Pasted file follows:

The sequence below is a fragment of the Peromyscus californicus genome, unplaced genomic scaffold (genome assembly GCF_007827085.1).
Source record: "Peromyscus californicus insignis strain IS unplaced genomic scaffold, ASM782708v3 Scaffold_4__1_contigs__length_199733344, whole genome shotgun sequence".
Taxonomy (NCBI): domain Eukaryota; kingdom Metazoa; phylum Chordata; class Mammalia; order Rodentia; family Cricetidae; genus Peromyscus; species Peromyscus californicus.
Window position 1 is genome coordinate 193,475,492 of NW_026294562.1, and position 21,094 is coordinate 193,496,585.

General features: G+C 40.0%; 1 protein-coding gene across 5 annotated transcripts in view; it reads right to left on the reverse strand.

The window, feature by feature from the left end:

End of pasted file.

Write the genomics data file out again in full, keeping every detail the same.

The sequence below is a fragment of the Peromyscus californicus genome, unplaced genomic scaffold (genome assembly GCF_007827085.1).
Source record: "Peromyscus californicus insignis strain IS unplaced genomic scaffold, ASM782708v3 Scaffold_4__1_contigs__length_199733344, whole genome shotgun sequence".
Taxonomy (NCBI): domain Eukaryota; kingdom Metazoa; phylum Chordata; class Mammalia; order Rodentia; family Cricetidae; genus Peromyscus; species Peromyscus californicus.
Window position 1 is genome coordinate 193,475,492 of NW_026294562.1, and position 21,094 is coordinate 193,496,585.

General features: G+C 40.0%; 1 protein-coding gene across 5 annotated transcripts in view; it reads right to left on the reverse strand.

The window, feature by feature from the left end: